Family and Friends

Many people start their business with money borrowed from family and friends. Using them as initial investors can help you stay out of commercial debt, meaning that you can wait to apply for a small business loan when you might need to borrow a larger sum.

However, going into business with loved ones could be a risk in that it might potentially sour the relationship if things go south.

Crowdfunding

A number of small businesses have successfully been funded through sites like Kickstarter , GoFundMe , and Indiegogo . A great idea with a strong marketing plan could generate enough excitement and financial support to get things going. However, crowdfunding sites require a percentage of the funding received and there could be a risk of idea theft or plagiarism.

Credit Card

Credit cards have been used as a quick route to getting capital for your business without a lengthy application process. However, interest rates may be high and carrying significant credit card debt could potentially impact your credit score.

Getting Your Finances Ready for Small Business Ownership

Getting ready to open your own small business or scale your current business? Of course, everyone’s situation is different, but there are ways to make sure you’re prepared for the ups and downs of small business ownership.

First , you may want to ensure that you are diligently saving an emergency fund with at least three to six months of expenses. If you have a family or dependents, you may want to consider saving even more to cover various family emergencies (knock on wood).

You may also consider taking care of existing credit card debt so that you aren’t carrying any when you start your small business. Paying down your credit card debt could potentially mean one less thing to worry about when you’re trying to make your business turn a profit.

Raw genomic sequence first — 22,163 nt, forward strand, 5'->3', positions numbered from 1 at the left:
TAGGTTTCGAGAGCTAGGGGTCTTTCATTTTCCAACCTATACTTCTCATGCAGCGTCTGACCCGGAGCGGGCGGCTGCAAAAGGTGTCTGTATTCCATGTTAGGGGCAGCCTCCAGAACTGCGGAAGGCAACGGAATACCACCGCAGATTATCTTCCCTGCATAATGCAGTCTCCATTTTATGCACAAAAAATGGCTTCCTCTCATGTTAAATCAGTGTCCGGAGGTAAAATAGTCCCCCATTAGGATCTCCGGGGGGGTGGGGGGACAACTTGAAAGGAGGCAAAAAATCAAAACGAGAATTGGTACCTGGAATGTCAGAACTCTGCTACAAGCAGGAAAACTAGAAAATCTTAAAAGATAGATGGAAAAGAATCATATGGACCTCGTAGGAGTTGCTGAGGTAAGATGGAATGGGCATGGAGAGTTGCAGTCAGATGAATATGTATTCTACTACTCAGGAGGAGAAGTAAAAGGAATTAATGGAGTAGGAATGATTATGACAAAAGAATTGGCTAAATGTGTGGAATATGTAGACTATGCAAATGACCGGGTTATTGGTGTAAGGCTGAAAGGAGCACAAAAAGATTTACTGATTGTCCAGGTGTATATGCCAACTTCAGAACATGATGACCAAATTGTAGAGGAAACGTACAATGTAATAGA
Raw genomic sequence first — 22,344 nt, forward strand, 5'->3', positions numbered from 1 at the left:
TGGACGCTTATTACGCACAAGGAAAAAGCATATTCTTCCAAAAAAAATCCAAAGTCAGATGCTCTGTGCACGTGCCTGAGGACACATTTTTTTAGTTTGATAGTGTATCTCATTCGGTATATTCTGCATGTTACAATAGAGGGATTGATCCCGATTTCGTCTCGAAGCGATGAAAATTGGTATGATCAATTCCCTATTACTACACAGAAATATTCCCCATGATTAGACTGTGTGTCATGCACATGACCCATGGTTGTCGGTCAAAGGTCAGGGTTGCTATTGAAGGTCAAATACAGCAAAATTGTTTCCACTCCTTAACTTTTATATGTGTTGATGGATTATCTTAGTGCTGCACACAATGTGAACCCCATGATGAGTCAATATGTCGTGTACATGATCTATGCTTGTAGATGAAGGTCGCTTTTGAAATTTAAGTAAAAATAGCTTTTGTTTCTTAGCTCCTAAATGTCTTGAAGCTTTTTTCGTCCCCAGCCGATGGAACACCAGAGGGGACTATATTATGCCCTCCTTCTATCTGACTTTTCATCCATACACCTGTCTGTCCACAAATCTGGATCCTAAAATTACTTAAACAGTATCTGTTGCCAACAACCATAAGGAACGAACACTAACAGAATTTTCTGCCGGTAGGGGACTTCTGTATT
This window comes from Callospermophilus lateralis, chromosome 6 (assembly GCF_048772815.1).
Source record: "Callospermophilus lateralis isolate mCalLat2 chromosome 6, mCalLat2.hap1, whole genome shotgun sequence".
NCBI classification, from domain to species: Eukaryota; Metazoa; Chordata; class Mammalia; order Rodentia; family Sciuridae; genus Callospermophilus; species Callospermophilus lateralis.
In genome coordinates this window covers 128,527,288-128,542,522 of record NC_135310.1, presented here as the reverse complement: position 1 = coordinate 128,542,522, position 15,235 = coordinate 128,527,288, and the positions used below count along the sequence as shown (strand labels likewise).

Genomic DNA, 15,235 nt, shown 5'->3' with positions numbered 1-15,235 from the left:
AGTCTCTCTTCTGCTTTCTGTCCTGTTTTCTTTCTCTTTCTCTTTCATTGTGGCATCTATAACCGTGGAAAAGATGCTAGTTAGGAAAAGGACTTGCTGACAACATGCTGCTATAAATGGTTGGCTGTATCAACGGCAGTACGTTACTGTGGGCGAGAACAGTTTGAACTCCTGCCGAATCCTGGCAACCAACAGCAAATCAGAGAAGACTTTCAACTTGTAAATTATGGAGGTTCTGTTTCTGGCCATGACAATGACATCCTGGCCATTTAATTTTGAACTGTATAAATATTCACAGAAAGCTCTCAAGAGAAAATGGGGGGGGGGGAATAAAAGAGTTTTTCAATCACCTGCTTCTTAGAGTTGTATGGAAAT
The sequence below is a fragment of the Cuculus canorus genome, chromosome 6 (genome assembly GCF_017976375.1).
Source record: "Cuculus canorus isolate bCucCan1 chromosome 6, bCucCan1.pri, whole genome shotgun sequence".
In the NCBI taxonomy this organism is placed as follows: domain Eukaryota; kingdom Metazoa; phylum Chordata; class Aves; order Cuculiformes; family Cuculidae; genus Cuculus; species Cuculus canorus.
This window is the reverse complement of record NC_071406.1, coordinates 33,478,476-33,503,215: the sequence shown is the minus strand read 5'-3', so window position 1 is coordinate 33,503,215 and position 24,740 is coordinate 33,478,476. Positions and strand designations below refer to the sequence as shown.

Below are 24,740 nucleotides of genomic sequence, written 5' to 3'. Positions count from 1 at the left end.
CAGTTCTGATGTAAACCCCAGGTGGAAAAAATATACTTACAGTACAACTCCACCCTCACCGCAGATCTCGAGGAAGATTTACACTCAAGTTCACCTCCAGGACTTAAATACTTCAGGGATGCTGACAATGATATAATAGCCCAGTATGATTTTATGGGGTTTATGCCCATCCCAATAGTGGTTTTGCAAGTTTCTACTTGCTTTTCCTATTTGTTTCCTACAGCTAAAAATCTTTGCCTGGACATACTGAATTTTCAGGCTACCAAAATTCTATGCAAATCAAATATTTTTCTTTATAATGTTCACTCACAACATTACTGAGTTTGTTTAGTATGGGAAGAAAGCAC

If you are carrying a higher rate or variable-rate credit card debt, consolidating with an unsecured personal loan could also help you pay it off faster and at a potentially lower interest rate. (Although it’s important to note here that personal loans cannot be used for business expenses.)

Learn more about how SoFi personal loans can be used to consolidate credit card debt.


SoFi Student Loan Refinance
IF YOU ARE LOOKING TO REFINANCE FEDERAL STUDENT LOANS PLEASE BE AWARE OF RECENT LEGISLATIVE CHANGES THAT HAVE SUSPENDED ALL FEDERAL STUDENT LOAN PAYMENTS AND WAIVED INTEREST CHARGES ON FEDERALLY HELD LOANS UNTIL THE END OF SEPTEMBER DUE TO COVID-19. PLEASE CAREFULLY CONSIDER THESE CHANGES BEFORE REFINANCING FEDERALLY HELD LOANS WITH SOFI, SINCE IN DOING SO YOU WILL NO LONGER QUALIFY FOR THE FEDERAL LOAN PAYMENT SUSPENSION, INTEREST WAIVER, OR ANY OTHER CURRENT OR FUTURE BENEFITS APPLICABLE TO FEDERAL LOANS. CLICK HERE
FOR MORE INFORMATION.
Notice: SoFi refinance loans are private loans and do not have the same repayment options that the federal loan program offers such as Income-Driven Repayment plans, including Income-Contingent Repayment or PAYE. SoFi always recommends that you consult a qualified financial advisor to discuss what is best for your unique situation.

External Websites: The information and analysis provided through hyperlinks to third party websites, while believed to be accurate, cannot be guaranteed by SoFi. Links are provided for informational purposes and should not be viewed as an endorsement.
Disclaimer: Many factors affect your credit scores and the interest rates you may receive. SoFi is not a Credit Repair Organization as defined under federal or state law, including the Credit Repair Organizations Act. SoFi does not provide “credit repair” services or advice or assistance regarding “rebuilding” or “improving” your credit record, credit history, or credit rating. For details, see the FTC’s
website
.

Third Party Brand Mentions: No brands or products mentioned are affiliated with SoFi, nor do they endorse or sponsor this article. Third party trademarks referenced herein are property of their respective owners.
SoFi Loan Products
SoFi loans are originated by SoFi Lending Corp (dba SoFi), a lender licensed by the Department of Business Oversight under the California Financing Law, license # 6054612; NMLS # 1121636 . For additional product-specific legal and licensing information, see SoFi.com/legal.

SoFi Home Loans